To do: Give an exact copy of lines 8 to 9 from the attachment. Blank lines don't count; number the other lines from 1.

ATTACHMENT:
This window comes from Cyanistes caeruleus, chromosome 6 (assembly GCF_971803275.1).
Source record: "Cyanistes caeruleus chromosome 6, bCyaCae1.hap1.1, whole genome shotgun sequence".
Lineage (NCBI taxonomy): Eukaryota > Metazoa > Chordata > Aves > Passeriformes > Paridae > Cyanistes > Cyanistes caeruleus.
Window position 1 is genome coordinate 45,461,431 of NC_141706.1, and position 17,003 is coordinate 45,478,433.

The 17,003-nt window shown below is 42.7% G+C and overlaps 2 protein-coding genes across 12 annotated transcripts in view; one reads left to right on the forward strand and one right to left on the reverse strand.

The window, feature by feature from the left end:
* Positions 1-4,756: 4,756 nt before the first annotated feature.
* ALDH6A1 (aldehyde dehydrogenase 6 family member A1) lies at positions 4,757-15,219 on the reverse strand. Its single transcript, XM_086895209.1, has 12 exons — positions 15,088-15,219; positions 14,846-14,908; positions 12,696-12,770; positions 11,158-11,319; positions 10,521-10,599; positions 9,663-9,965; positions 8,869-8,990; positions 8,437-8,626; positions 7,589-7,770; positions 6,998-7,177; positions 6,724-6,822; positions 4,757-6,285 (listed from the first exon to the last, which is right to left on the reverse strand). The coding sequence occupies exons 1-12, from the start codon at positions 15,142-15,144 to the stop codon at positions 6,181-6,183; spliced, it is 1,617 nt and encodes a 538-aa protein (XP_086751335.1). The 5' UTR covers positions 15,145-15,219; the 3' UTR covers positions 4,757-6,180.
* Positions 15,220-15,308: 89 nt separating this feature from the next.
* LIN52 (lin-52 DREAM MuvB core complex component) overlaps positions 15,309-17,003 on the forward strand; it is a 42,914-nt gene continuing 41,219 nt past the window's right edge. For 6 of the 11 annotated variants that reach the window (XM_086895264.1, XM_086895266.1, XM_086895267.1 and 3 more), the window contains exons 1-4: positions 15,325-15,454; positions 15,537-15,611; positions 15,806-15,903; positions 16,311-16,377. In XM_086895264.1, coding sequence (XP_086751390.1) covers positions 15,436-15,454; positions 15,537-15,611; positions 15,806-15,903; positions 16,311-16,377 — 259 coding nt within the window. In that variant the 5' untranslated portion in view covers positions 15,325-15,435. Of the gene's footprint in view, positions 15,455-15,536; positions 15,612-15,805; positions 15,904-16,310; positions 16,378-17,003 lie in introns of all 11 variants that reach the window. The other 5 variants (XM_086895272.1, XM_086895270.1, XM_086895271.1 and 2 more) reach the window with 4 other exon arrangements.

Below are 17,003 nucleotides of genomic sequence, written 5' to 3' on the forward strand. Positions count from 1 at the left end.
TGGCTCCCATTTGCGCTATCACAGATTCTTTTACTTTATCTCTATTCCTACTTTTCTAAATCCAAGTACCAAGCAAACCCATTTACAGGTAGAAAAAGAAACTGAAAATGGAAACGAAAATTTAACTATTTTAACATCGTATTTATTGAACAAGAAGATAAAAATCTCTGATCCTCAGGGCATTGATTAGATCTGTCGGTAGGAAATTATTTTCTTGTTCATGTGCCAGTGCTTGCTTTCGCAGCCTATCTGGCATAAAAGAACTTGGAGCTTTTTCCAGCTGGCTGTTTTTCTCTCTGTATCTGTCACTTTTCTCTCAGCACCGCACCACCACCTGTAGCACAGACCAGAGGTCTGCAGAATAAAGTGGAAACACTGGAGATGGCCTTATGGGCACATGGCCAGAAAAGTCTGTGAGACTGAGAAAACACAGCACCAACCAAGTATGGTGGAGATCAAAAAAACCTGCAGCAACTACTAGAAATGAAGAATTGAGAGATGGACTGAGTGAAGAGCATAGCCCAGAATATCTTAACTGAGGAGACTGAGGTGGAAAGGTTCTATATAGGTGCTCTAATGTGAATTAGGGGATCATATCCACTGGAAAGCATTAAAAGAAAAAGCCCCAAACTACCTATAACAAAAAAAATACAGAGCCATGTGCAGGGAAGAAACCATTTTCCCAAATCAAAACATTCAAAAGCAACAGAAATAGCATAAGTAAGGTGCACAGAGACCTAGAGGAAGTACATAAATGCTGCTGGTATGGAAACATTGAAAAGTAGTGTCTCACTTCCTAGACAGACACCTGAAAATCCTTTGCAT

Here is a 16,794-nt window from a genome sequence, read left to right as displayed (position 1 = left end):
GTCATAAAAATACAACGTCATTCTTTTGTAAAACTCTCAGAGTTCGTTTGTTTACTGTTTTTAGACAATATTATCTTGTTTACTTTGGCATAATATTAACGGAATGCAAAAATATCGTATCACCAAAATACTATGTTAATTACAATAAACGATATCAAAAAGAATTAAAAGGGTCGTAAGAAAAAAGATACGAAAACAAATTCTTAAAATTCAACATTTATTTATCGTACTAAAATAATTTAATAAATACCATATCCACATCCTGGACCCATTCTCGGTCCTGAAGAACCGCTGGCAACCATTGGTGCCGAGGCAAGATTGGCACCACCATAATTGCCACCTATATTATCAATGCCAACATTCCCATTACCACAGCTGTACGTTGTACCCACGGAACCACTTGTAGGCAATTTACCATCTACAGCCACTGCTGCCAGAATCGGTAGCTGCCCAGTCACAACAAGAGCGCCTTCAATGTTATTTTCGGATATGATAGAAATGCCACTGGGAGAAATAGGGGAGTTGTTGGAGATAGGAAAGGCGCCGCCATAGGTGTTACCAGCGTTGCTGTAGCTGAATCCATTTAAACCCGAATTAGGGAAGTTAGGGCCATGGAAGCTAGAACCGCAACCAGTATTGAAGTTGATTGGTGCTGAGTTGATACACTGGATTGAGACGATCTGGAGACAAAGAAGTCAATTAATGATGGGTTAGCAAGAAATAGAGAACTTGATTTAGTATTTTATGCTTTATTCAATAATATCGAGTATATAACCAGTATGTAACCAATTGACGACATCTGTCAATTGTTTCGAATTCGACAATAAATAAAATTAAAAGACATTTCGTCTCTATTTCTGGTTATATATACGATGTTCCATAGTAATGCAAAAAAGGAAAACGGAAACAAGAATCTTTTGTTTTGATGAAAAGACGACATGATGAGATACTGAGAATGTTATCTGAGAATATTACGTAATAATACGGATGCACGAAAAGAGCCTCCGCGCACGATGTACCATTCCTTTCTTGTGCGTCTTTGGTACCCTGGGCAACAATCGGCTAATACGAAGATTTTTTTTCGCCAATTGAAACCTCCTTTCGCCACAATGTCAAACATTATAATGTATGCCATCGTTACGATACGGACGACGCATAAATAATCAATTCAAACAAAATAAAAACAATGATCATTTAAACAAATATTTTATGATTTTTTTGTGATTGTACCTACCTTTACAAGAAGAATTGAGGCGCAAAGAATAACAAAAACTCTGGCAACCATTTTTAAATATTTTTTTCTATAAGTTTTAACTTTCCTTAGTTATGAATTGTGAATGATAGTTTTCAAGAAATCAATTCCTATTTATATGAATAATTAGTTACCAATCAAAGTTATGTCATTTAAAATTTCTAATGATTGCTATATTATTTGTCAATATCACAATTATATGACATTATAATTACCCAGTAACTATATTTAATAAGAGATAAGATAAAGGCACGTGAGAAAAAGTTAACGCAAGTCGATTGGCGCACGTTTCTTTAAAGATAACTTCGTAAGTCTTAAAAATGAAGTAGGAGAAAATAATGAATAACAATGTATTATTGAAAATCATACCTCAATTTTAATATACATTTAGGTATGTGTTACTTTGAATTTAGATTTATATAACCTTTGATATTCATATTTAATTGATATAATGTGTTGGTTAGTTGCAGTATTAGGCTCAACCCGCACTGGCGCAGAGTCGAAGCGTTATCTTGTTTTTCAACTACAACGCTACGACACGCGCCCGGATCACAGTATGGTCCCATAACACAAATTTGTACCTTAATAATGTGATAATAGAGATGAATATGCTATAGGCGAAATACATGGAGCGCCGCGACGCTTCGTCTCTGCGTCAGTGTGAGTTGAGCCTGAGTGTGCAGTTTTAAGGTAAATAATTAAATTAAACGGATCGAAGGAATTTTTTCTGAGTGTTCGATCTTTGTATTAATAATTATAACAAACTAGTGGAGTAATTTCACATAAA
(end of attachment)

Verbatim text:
* ALDH6A1 (aldehyde dehydrogenase 6 family member A1) lies at positions 4,757-15,219 on the reverse strand. Its single transcript, XM_086895209.1, has 12 exons — positions 15,088-15,219; positions 14,846-14,908; positions 12,696-12,770; positions 11,158-11,319; positions 10,521-10,599; positions 9,663-9,965; positions 8,869-8,990; positions 8,437-8,626; positions 7,589-7,770; positions 6,998-7,177; positions 6,724-6,822; positions 4,757-6,285 (listed from the first exon to the last, which is right to left on the reverse strand). The coding sequence occupies exons 1-12, from the start codon at positions 15,142-15,144 to the stop codon at positions 6,181-6,183; spliced, it is 1,617 nt and encodes a 538-aa protein (XP_086751335.1). The 5' UTR covers positions 15,145-15,219; the 3' UTR covers positions 4,757-6,180.
* Positions 15,220-15,308: 89 nt separating this feature from the next.